Micro-credentialing for maximum achievement

By Danielle Kobryn

An initiative at a Suffern, New York, college will give students an advantage in an evolving economy

A new micro-credentialing initiative at Rockland Community College (RCC) will help students distinguish themselves in a competitive marketplace.

Micro-credentials can allow students to upskill and gain specific knowledge in emerging fields. They also promote professional growth for students in a new distance economy.

RCC currently offers credit-bearing micro-credentials in several programs: hospitality and culinary arts, front office management, IT support professional and the fitness trainer and sports nutritional specialist programs.

Additional micro-credentials are in development for in-demand industries. RCC plans to use digital badging and e-portfolio systems to teach students how to display their accomplishments on social media platforms.

“This initiative is about meeting the needs of our students, our employers and ultimately supporting the economic development of our society,” RCC President Michael A. Baston said in a release. “We are closing the skills gap for students and employers, and our programs provide students with employability skills and credentials to become competitive in their job search in the current economic climate.”

The Incremental Credentialing Model was developed through an 18-month planning, research and testing project, supported through a Lumina Foundation grant: Credential as You Go (CAYG).

Many paths

In the hospitality and culinary arts program, students take a set of three to four college courses to earn a micro-credential and digital badge for baking fundamentals, baking specialization or food preparation. A ServSafe certification, accredited by the National Restaurant Association, is required for the culinary micro-credentials, and is offered at the college as well.

“Employers are contacting us daily to find employees with these specific skills because the demand is so high,” said Chris Spezial, program director of the hospitality and culinary arts program.

The front office management micro-credential prepares emerging managers to handle the new norms of the workforce. The courses to earn the micro-credential are offered fully online. Students can stack the micro-credential and earn a business degree in 12, 18 or 24 months.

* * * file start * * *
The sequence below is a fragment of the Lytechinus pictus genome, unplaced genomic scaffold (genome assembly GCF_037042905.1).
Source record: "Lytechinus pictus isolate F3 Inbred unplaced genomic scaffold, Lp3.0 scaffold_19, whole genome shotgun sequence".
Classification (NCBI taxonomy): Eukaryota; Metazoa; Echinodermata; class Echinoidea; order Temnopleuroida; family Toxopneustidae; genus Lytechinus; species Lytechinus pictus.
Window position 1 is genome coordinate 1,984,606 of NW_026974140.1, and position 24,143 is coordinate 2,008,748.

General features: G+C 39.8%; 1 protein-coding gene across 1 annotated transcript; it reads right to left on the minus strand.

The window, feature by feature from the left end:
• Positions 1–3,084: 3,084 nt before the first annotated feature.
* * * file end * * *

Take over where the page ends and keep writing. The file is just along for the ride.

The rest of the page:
The IT support professional – desktop support micro-credential prepares students for an entry-level role in IT support. Students will earn certifications in TestOut Client Pro and TestOut PC Pro. And the IT support professional – networking and security micro-credential builds on the desktop support program.

Both micro-credentials lead to a degree in cybersecurity at the Center for Cyber Defense Education.

As a fitness trainer, individuals have the opportunity to work in commercial centers or form their own business conducting personal training sessions. Students will study how to assess clients and develop training programs to meet personal fitness goals and understand the effects of exercise on the human body.

Fitness trainers also can expand their expertise in fitness and sport to become a certified sports nutrition specialist. Students earn a personal trainer certification or sports nutrition certification accredited by the National Council on Strength and Fitness.

Additionally, RCC formalized student success programs in both soft and durable skills to ensure students are prepared for the ever-evolving workplace. Registered students can take five one-hour workshops to earn a micro-credential in college essentials, career essentials, and workplace essentials.

RCC also is offering professional development opportunities for its employees through the micro-credentialing programs. Currently, advising ambassador and learning management system specialization courses are being offered.

Danielle Kobryn

is executive director of strategic marketing at Rockland Community College in Suffern, New York.